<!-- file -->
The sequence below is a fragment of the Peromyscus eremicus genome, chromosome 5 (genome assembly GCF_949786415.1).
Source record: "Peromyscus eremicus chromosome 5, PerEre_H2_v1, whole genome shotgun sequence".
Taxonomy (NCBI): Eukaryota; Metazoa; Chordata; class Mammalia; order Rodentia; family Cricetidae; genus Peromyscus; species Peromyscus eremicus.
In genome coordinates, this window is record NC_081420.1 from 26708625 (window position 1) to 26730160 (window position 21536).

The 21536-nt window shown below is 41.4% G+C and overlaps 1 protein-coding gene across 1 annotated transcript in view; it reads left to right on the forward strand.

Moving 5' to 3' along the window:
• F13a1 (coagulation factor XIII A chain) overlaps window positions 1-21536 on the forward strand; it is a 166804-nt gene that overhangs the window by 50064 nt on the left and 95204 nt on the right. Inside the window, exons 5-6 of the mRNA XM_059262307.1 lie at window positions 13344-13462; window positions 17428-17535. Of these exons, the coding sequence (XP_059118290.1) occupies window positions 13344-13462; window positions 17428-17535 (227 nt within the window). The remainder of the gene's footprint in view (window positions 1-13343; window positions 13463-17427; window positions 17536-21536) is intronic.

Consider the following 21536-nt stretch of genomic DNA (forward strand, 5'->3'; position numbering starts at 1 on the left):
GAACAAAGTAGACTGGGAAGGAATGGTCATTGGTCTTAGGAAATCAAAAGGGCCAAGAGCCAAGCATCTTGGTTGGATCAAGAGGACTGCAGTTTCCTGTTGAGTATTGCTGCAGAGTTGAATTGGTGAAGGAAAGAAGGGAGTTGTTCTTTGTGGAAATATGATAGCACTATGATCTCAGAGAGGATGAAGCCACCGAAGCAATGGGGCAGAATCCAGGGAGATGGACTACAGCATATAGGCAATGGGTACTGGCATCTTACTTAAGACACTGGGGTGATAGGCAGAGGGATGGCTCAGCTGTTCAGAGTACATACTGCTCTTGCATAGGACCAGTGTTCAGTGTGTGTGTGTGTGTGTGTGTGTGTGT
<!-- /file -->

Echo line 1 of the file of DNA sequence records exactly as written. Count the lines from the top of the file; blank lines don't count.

The sequence below is a fragment of the Peromyscus eremicus genome, chromosome 5 (genome assembly GCF_949786415.1).